Etiquette Consulting Inc

Tools to help you avoid Social Faux Pas

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Jules Hirst, Etiquette Expert

Politics and Etiquette: Incivility in the Workplace and Congress

Here is a great arti­cle form the Boston Globe which dis­cusses inci­vil­ity in the work­place and Con­gress. What do you think? Is there a problem?

Olympia SnoweMaine Sen­a­tor Olympia Snowe is just the lat­est exam­ple in pol­i­tics and busi­ness to demon­strate the ugly effects of inci­vil­ity. She said last week that she is not going to seek another term in the US Congress.

The three-term Repub­li­can sen­a­tor did not make her deci­sion because she was fac­ing a dif­fi­cult reelec­tion bid. Instead, she blamed the intense and some­times destruc­tive par­ti­san­ship in Wash­ing­ton. That, in a nut­shell, is the prob­lem with inci­vil­ity. At a cer­tain point, peo­ple say, “No more. I don’t have to put up with caus­tic, vit­ri­olic, neg­a­tive behav­ior.’’ And they dis­en­gage, refuse to serve, quit their jobs.

It’s not just in pol­i­tics that inci­vil­ity causes a prob­lem. In busi­ness, it is costly to replace a worker. There’s down­time between when a per­son leaves and a qual­i­fied replace­ment is hired. There’s a learn­ing curve for the replacement.

While busi­nesses don’t expect to keep a worker from leav­ing for a good rea­son — a bet­ter posi­tion, a relo­ca­tion — good busi­nesses ensure that employ­ees don’t leave for pre­ventable rea­sons. When a per­son leaves because of inci­vil­ity, that’s preventable.

And it should be unac­cept­able to the Amer­i­can pub­lic. I can accept any elected official’s deci­sion to return to pri­vate life; what is unac­cept­able to me is a res­ig­na­tion caused by the atmos­phere in Con­gress. The atmos­phere of the past few years is reflected in Con­gress’ steadily declin­ing approval rat­ing, which hit a record low of 11 per­cent in Decem­ber 2011. It is time to demand civil behav­ior from Congress.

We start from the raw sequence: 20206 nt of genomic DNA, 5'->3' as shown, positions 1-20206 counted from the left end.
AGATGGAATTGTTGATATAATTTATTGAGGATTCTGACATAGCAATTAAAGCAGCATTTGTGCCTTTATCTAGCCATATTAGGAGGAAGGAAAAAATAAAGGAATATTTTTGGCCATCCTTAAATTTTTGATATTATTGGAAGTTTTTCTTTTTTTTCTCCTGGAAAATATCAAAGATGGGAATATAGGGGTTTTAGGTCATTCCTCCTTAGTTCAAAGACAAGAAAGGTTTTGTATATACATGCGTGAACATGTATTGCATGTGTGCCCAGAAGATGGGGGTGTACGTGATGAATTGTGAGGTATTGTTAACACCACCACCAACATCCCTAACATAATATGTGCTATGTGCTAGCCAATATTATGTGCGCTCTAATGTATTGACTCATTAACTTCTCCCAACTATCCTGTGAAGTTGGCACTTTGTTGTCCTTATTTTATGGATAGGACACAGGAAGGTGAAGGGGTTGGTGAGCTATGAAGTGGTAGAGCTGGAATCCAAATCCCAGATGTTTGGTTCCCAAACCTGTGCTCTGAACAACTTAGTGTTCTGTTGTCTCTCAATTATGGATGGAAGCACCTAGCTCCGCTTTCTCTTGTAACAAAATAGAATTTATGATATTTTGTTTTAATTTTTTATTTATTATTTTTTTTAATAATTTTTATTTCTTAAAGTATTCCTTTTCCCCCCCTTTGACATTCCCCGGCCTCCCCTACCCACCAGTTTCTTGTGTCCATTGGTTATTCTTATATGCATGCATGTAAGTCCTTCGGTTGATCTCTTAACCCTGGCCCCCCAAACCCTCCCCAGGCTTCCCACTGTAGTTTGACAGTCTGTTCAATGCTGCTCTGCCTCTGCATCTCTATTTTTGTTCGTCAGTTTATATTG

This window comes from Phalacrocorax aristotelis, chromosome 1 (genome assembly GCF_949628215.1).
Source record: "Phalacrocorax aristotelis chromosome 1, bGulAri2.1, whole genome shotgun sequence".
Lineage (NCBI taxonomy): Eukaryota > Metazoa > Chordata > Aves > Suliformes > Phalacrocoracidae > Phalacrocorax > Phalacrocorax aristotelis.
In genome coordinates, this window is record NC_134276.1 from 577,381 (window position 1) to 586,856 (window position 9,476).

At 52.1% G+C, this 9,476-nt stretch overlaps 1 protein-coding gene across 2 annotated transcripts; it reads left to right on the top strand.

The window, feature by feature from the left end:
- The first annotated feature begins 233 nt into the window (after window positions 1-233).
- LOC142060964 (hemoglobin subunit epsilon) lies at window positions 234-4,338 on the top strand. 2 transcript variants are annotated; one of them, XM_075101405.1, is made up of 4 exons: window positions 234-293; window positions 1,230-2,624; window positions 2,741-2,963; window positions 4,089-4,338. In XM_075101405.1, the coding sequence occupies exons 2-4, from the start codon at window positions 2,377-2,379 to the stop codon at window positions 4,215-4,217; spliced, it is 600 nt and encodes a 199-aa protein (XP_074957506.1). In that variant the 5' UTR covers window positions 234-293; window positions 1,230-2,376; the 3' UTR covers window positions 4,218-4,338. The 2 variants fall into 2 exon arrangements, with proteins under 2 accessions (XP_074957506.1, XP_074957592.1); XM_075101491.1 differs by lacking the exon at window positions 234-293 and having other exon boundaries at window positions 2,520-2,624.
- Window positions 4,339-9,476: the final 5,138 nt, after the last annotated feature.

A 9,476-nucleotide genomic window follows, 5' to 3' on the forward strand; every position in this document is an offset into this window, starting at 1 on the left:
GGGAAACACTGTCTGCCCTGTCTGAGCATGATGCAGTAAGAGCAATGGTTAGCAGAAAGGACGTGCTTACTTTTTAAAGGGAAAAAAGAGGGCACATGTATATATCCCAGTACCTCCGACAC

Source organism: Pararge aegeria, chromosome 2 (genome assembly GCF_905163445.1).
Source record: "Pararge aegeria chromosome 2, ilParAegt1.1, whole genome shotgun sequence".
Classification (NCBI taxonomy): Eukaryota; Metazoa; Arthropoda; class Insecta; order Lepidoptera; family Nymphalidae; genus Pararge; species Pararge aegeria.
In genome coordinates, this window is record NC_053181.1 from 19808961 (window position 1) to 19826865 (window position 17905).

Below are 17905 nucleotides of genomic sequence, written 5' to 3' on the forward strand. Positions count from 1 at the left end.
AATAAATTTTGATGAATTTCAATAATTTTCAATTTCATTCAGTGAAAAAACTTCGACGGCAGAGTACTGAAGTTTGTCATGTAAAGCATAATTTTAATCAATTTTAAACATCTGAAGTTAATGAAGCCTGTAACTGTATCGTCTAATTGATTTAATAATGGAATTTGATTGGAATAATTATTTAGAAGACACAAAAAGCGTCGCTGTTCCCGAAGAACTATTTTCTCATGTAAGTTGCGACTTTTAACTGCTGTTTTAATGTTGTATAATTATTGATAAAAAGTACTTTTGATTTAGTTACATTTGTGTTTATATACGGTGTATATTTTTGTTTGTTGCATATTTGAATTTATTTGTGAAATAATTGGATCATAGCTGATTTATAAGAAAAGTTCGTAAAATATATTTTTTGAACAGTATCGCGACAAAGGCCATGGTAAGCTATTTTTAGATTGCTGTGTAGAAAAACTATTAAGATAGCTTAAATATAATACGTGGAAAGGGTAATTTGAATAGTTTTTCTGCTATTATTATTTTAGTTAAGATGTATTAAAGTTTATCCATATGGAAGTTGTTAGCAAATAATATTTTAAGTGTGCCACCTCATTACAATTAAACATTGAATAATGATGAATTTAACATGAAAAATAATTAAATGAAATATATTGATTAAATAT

Rude­ness and inci­vil­ity in the work­place — and Con­gress — are pre­ventable. Pre­ven­tion begins by chang­ing the work­place cul­ture and that means change must be embraced from the top down. That change is grounded in three pow­er­ful prin­ci­ples that should gov­ern inter­ac­tions in the work­place: be con­sid­er­ate, be respect­ful, and be honest.

It’s time for con­gres­sional lead­ers to rec­og­nize that the cur­rent cul­ture is toxic and to take respon­si­bil­ity for restor­ing civil­ity in the House and Senate.

Source:Boston Globe

Writ­ten By: Peter Post

A TITLE IS EARNED.… How to Address a Retired Lt Col

Fox News Channel’s The Five, co-host Bob Beckel expressed his dis­plea­sure with Rep­re­sen­ta­tive Allen West’s com­ments about the Democ­rats at the Lin­coln Day Din­ner. Mr. Beckel con­tin­u­ously referred to Rep­re­sen­ta­tive West as Mr. West while crit­i­ciz­ing his views. Co-host Eric Bowl­ing cor­rectly pointed out to Beckel that he should be refer­ring to Allen West as Rep­re­sen­ta­tive or Lt Col Allen West because he had earned both titles.

Here is what eti­quette states:

Although Rep­re­sen­ta­tive or Congressman/Congresswoman are not tra­di­tional hon­orific titles, they do express the person’s cur­rent posi­tion and can be used to refer to the person.

The for­mal form of Mr. (name) or Ms. (name) should be used when address­ing an enve­lope as shown below.

Enve­lope, offi­cial:
The Hon­or­able
(Full name)
United States House of Rep­re­sen­ta­tives

The proper form for Lieu­tenant Colonel would be Lt Col with­out peri­ods. You do not need to use Retired unless you were address­ing an offi­cial enve­lope. In which case you should use “…

Clark­son, USAF Retired” or “…Clark­son, USAF Ret.”

See exam­ples below for the dif­fer­ences between an offi­cial enve­lope and a social envelope.

For­mal forms for an “offi­cial” enve­lope would be:
    Lieu­tenant Colonel Joe M. Clark­son, USAF, Retired
    and Mrs. Clark­son
For­mal forms for a “social” enve­lope would be: